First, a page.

(A) dmDcr-2 domains numbered at boundaries. Mutations/deletions are in bold and are designated in text as superscripts. All mutations were in the context of the full-length protein, unless specified by Δ. Two full-length variants had multiple mutations: PP (H743A, R752A, R759A, R943A, and R956A) and RIII (D1217A and D1476A). (B) Cryo-EM density map of apo-dmDcr-2 (7.1 Å) fitted with homology models of subdomains. RIIIa, RNase IIIa; RIIIb, RNase IIIb. (C) Homology model of apo-dmDcr-2 in open conformation, based on apo-RIG-I, and fitted as a rigid body into an 8.7-Å cryo-EM density map (see also figs. S4A and S5, B to D). (D) Cryo-EM reconstruction of dmDcr-2RIII•BLT dsRNA•ATP-γS showing helicase in closed, ligand-bound conformation. (E) Superimposition of open (light) and closed (dark) helicase conformations showing clamping of Hel2 and Hel2i on BLT dsRNA. Arrow, direction of clamping. (F) EM density and modeling of BLT single- and double-stranded RNA.

dmDcr-2 activity depends on termini of its dsRNA substrates (15, 16). Blunt (BLT) termini promote a processive reaction whereby multiple siRNAs are produced before dmDcr-2 dissociates, and this reaction requires a functional helicase domain and ATP (15, 17). In contrast, dsRNAs with 3′ overhanging (3′ovr) termini promote an ATP-independent, distributive cleavage, whereby dmDcr-2 dissociates after each cleavage. hsDcr-1 does not require ATP for processing BLT or 3′ovr termini (fig. S1B, C and D, lanes 5, 7, 10, and 12), suggesting that, at least in vitro, cleavage of BLT dsRNA is not dependent on its helicase domain.

To understand the mechanism of terminus discrimination by dmDcr-2, we used cryo–electron microscopy (cryo-EM) to determine structures of dmDcr-2 alone and in complex with a BLT 52 base pair (bp) dsRNA (52 dsRNA) and ATP-γS (Fig. 1, figs. S2 to S10, and table S1). We used full-length dmDcr-2 with a point mutation in each ribonuclease III (RNase III) domain to preclude dsRNA cleavage (dmDcr-2RIII) (Fig. 1A). ATP hydrolysis is required for processive cleavage of BLT dsRNA, and dmDcr-2 cannot hydrolyze ATP-γS, which stabilizes a helicase-dependent conformation of dmDcr-2 (16).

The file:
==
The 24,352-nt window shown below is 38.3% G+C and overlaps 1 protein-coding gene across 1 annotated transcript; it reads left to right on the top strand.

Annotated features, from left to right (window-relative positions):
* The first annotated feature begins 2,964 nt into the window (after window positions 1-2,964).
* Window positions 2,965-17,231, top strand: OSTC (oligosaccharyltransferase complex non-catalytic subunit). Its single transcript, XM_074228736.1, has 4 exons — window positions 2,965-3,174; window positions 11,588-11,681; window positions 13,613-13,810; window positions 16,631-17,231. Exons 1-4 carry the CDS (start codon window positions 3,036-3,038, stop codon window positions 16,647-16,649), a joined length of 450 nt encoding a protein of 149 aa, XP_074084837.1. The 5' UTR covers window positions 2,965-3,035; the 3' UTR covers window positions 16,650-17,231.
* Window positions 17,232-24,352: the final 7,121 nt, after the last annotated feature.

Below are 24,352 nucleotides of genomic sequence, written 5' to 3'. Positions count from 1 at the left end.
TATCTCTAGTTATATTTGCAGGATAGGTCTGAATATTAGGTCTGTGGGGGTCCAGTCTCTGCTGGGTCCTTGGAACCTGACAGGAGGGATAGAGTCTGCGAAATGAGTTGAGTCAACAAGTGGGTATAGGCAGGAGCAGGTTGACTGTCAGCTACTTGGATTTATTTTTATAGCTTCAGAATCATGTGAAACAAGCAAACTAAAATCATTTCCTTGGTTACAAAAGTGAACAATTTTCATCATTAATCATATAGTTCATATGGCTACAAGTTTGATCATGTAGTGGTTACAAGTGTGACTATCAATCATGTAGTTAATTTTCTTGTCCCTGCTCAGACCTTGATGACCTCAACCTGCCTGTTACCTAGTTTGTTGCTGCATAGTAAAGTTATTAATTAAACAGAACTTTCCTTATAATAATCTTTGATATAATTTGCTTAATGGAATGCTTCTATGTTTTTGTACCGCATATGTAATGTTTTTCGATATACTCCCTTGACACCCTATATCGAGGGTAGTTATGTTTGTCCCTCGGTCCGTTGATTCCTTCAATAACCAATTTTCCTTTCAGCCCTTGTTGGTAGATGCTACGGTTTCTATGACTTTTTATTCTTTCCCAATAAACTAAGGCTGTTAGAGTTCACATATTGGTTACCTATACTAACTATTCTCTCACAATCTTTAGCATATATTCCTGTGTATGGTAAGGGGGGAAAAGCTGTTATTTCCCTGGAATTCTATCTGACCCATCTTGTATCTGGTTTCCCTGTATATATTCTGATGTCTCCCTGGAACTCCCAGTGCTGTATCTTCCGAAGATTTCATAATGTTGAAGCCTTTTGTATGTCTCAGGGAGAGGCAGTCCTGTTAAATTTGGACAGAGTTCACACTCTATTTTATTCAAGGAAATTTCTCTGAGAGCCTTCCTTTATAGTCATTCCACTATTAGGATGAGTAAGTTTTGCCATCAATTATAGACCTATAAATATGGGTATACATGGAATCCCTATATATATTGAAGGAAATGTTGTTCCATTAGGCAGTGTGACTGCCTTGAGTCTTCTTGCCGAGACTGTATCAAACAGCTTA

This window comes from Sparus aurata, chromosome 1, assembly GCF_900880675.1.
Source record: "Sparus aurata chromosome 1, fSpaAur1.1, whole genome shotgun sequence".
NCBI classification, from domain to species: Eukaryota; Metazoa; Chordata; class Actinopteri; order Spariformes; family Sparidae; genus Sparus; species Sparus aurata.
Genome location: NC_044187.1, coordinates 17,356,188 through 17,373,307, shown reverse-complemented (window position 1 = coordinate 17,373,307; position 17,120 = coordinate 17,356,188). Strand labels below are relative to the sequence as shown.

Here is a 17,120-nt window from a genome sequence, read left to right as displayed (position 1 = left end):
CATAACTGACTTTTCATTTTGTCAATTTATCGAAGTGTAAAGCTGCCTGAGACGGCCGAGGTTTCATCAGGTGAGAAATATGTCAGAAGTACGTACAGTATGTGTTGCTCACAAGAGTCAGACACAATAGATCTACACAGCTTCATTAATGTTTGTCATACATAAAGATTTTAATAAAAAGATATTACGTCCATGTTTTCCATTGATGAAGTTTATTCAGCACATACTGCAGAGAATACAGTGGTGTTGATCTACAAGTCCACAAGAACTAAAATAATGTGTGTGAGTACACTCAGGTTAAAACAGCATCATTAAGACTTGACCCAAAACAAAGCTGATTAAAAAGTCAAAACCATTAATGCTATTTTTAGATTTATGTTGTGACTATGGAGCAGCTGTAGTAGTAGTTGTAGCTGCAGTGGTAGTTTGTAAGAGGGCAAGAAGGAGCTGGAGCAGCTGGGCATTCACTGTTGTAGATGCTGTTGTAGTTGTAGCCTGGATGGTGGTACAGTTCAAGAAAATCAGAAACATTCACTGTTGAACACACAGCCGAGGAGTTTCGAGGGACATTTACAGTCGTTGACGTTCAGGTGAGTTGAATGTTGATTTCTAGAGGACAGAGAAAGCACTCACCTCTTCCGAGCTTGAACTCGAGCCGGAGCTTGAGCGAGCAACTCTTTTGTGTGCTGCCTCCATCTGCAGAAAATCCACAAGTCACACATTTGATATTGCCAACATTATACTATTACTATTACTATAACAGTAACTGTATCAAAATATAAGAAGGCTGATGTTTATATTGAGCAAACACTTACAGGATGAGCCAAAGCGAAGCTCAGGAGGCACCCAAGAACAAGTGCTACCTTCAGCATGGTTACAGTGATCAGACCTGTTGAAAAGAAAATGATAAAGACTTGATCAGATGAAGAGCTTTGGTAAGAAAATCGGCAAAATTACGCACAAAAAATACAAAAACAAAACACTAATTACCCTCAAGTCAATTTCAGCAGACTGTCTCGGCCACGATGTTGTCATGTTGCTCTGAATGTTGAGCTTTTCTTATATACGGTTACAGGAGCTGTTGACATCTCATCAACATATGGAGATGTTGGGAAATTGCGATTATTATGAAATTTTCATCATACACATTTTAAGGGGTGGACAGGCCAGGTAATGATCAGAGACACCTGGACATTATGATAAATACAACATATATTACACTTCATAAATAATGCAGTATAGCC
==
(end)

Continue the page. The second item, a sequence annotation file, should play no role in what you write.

The structure of apo-dmDcr-2RIII (Fig. 1, B and C, and figs. S2 to S5) reiterated the “L shape” of lower resolution (~15 to 30 Å) EM reconstructions of hsDcr-1 (2123). Our 7.1-Å EM density map (Fig. 1B and fig. S2C) enabled fitting (fig. S4, B to F) and homology modeling (Fig. 1B) of Platform-PAZ domains at the cap and tandem RNase III domains in the core. An additional round of three-dimensional (3D) classification (fig. S3) revealed an 8.7-Å map (fig. S2C), allowing assignment of the helicase domain at the base (Fig. 1C and fig. S4A). Fitting of related apo-helicases into the EM density is consistent with the helicase domain adopting an open conformation (fig. S5, A to D).

The 2D class averages of the dmDcr-2 complex revealed protein with well-resolved secondary structure features bound to the BLT dsRNA terminus (fig. S6, B and C). Some protein density was missing, and because control experiments indicated that protein on the grid was intact (fig. S7A), this was likely due to inherent flexibility (fig. S7B). Measurements of the dsRNA, guided by major grooves, showed that visible protein footprinted ~8 to 9 bps (fig. S6B). The crystal structure of RIG-I’s helicase domain bound to dsRNA has a similar footprint (24, 25), suggesting that dmDcr-2’s helicase domain bound to BLT dsRNA termini. Indeed, our 6.8-Å reconstruction of the complex (figs. S6E and S8) resembled RIG-I in a closed conformation (Fig. 1D and fig. S9). The Hel1 and Hel2 subdomains of RIG-I’s helicase, along with the pincer helices (fig. S1A), could be fit as a single rigid body (fig. S9A). The reconstruction also revealed a helical bundle characteristic of the Hel2i subdomain that could be fitted separately as a rigid body (fig. S9B). These fittings enabled a homology model of dmDcr-2’s helicase domain bound to BLT dsRNA (Fig. 1D and fig. S9, D and E).